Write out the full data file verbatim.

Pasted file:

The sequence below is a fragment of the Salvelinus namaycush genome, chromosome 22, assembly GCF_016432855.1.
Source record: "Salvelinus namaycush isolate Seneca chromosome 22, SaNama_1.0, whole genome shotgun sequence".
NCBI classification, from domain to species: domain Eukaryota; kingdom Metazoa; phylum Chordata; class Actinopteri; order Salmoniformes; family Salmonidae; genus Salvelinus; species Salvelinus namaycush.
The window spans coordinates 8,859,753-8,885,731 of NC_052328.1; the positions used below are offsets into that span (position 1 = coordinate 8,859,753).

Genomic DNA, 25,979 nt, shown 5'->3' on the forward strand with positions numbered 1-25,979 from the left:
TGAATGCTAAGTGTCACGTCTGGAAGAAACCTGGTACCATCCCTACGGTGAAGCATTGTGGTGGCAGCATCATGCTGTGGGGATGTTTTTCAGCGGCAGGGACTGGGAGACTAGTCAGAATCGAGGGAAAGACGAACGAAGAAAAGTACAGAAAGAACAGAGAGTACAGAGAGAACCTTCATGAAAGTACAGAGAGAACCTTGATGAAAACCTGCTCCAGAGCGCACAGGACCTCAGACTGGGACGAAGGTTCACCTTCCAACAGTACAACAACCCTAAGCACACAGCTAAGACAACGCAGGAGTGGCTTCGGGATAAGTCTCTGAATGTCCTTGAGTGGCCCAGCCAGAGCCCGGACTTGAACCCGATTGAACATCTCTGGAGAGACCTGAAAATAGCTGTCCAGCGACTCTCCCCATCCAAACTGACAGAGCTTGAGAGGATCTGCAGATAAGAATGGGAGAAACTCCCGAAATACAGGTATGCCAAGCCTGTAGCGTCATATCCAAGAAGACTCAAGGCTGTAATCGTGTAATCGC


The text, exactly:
The sequence below is a fragment of the Salvelinus namaycush genome, chromosome 22, assembly GCF_016432855.1.
Source record: "Salvelinus namaycush isolate Seneca chromosome 22, SaNama_1.0, whole genome shotgun sequence".
NCBI classification, from domain to species: domain Eukaryota; kingdom Metazoa; phylum Chordata; class Actinopteri; order Salmoniformes; family Salmonidae; genus Salvelinus; species Salvelinus namaycush.
The window spans coordinates 8,859,753-8,885,731 of NC_052328.1; the positions used below are offsets into that span (position 1 = coordinate 8,859,753).

Genomic DNA, 25,979 nt, shown 5'->3' on the forward strand with positions numbered 1-25,979 from the left:
TGAATGCTAAGTGTCACGTCTGGAAGAAACCTGGTACCATCCCTACGGTGAAGCATTGTGGTGGCAGCATCATGCTGTGGGGATGTTTTTCAGCGGCAGGGACTGGGAGACTAGTCAGAATCGAGGGAAAGACGAACGAAGAAAAGTACAGAAAGAACAGAGAGTACAGAGAGAACCTTCATGAAAGTACAGAGAGAACCTTGATGAAAACCTGCTCCAGAGCGCACAGGACCTCAGACTGGGACGAAGGTTCACCTTCCAACAGTACAACAACCCTAAGCACACAGCTAAGACAACGCAGGAGTGGCTTCGGGATAAGTCTCTGAATGTCCTTGAGTGGCCCAGCCAGAGCCCGGACTTGAACCCGATTGAACATCTCTGGAGAGACCTGAAAATAGCTGTCCAGCGACTCTCCCCATCCAAACTGACAGAGCTTGAGAGGATCTGCAGATAAGAATGGGAGAAACTCCCGAAATACAGGTATGCCAAGCCTGTAGCGTCATATCCAAGAAGACTCAAGGCTGTAATCGTGTAATCGC